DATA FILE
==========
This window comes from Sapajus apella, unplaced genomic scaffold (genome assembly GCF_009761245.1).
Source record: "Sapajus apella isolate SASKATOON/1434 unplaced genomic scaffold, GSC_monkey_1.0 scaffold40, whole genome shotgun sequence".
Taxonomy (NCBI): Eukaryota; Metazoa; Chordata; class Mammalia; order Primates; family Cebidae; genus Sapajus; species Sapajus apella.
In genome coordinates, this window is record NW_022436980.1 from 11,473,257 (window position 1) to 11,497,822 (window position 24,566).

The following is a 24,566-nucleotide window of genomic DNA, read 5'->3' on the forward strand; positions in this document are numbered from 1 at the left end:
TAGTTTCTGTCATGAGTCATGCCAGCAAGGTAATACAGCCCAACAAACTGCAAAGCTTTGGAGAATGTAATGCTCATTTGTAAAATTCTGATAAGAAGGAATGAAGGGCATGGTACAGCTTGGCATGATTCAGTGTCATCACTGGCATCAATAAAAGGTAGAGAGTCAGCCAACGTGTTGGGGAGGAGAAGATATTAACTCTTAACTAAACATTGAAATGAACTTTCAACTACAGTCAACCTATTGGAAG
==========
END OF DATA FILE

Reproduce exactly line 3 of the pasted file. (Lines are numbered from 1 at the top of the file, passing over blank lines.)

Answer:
Taxonomy (NCBI): Eukaryota; Metazoa; Chordata; class Mammalia; order Primates; family Cebidae; genus Sapajus; species Sapajus apella.